The largest divergence among conservative and liberal polling critics this election is the debate over who will actually show up at the voting booth this November. Differences between the amounts of Democrats versus Republicans included in the poll are frequent. But embedded in each of these assumptions are questions on the racial make-up and how that varies from election to election. Democrats consistently talk about the “coalition of the ascendant” where the fastest growing segments of the population are minorities. As such they make up an ever-increasing segment of the voting population but also vote overwhelmingly in favor of Democrats. With a shrinking white population and a growing minority population Democrats argue demography as destiny and count on political majorities for the coming generation. That may be true if everything in life moves in a straight line (it doesn’t) but is that true today?
Let us first of all quickly consider that the Republican party really fits Hispanic or Latino values if it were not for the immigration issue and even with that diversion the issue of jobs, traditional marriage, pro-life and future quality of life for their children are still strong considerations. And let us also remember that blacks were primarily Republicans from the time of Lincoln until the civil rights legislation of JFK and LBJ, originally introduced by Republican President Dwight D. Eisenhower, was passed and struck a deal with MLK for their votes, but as blacks move up the socio-economic ladder many become conservatives.
This is the bone of contention between the competing Presidential campaigns and critics of today’s polls. Democrats want to argue the steep increase in minority percentage of the voting electorate from 2008 election was a fundamental shift in the electorate whereas Republicans want to argue the steep increases were a one-off bounce. Both agree on the general direction of the trend. Neither agree how severe that trend will be in 2012. This disagreement is the basis for Democrat over-confidence and lopsided polling today in an election where the two candidates are most likely within 1-2% of one another.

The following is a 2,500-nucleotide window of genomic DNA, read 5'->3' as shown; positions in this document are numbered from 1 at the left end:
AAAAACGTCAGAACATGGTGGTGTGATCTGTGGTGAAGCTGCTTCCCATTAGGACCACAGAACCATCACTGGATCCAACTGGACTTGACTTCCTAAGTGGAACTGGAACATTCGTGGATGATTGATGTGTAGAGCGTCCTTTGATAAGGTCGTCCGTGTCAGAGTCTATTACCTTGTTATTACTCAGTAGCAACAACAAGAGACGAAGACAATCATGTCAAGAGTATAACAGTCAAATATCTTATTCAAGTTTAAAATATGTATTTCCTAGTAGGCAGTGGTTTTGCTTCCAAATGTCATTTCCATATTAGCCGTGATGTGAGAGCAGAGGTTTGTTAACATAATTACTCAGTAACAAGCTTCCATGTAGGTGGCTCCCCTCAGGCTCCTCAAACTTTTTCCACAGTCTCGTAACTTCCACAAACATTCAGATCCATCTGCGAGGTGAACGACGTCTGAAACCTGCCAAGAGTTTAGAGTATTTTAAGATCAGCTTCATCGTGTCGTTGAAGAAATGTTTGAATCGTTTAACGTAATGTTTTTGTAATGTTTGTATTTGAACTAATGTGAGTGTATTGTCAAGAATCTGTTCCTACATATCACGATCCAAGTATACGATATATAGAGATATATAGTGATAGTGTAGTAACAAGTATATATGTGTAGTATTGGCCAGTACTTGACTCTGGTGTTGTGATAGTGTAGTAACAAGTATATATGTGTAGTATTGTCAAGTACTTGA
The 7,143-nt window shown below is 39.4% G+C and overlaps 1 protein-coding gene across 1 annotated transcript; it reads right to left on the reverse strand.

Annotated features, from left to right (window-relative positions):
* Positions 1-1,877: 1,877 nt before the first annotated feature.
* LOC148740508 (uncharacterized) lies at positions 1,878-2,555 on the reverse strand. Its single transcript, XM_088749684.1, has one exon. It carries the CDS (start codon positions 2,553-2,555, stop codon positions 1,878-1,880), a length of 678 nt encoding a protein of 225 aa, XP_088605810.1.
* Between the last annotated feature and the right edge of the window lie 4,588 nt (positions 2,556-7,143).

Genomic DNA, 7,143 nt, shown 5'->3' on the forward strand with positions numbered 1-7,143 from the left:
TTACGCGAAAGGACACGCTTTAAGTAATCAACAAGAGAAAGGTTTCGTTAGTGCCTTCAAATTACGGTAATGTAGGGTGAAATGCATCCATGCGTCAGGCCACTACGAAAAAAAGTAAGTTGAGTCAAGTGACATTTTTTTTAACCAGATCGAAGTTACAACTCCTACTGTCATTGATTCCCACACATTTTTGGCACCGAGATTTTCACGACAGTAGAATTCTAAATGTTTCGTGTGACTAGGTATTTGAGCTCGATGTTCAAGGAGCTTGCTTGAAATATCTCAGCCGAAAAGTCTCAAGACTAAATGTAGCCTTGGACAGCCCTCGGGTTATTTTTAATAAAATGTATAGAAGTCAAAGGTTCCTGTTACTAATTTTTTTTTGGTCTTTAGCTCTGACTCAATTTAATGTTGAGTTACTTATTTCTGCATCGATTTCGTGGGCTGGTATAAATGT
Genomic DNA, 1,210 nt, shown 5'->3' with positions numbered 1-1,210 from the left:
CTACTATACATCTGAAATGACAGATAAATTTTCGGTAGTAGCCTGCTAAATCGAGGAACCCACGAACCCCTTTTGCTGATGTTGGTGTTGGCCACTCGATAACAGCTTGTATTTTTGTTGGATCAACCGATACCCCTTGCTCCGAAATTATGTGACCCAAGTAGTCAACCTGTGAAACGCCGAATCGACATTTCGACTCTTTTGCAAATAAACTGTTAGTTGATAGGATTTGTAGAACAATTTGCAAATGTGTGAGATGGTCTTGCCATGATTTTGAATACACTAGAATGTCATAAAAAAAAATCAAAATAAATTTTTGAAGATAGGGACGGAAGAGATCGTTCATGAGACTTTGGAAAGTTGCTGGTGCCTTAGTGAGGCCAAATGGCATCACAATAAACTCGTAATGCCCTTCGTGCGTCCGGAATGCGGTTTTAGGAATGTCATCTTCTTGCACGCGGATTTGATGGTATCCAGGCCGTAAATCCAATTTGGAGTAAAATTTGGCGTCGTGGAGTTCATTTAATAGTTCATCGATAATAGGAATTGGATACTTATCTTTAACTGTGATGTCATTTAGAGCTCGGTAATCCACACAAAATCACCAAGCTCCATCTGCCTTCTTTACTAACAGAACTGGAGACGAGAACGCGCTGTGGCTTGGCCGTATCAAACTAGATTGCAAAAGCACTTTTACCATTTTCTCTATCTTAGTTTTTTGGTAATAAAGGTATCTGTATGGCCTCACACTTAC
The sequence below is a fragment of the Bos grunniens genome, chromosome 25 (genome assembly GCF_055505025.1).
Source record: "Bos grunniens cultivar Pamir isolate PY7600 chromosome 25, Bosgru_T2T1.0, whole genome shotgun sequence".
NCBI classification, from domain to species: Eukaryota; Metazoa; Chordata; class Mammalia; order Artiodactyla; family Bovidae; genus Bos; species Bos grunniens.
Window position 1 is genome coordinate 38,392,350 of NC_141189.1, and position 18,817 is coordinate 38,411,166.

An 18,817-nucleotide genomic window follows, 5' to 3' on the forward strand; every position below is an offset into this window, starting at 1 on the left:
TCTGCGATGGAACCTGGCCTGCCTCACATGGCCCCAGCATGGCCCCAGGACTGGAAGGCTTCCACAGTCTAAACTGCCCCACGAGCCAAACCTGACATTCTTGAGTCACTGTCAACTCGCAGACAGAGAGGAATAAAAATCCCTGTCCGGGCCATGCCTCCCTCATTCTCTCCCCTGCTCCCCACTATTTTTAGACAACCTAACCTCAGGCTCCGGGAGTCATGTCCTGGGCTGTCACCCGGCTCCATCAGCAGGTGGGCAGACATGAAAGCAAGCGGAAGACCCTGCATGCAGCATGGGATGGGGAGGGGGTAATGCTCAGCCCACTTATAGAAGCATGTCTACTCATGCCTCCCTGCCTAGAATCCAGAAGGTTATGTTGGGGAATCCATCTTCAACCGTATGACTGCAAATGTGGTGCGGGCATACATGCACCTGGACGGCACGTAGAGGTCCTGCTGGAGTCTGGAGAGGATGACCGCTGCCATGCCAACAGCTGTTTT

What’s missing in all this analysis is who did not show up in the 2008 election: White voters. Looking back at those results, every voter turnout rate by race (relative to eligible population) was up versus 2004 except the white vote according to Pew Research (April 30, 2009). Blacks were up +4.9%, Hispanics were up +2.7%, Asians were up +2.4%. But the percentage of White voters who showed up at the polls relative to who was eligible dropped -1.1% (Census Bureau, Current Population Survey, May 2010). This has nothing to do with minorities making up more or less of the electorate. This is simply saying from 2004 to 2008 White voter registration (which actually dropped 104k) and actual turnout of White voters (which increased 500k) did not keep up with voting age White population increases.
Within this drop of White voter turnout, over 3x as many men as women comprised those voters staying home in the election. This happened for any number of reasons ranging from a disinterested national party to a disorganized Presidential campaign to a demoralized voting block–all are true. But the bottom line is one of the advantages Barack Obama enjoyed in 2008 was that a meaningful percentage of white voters simply stayed home in 2008. Side note: for anyone who wants to pin the depressed turnout on racism, wouldn’t the opposite have occurred in 2008 if racism really were a motivating factor in the white turnout?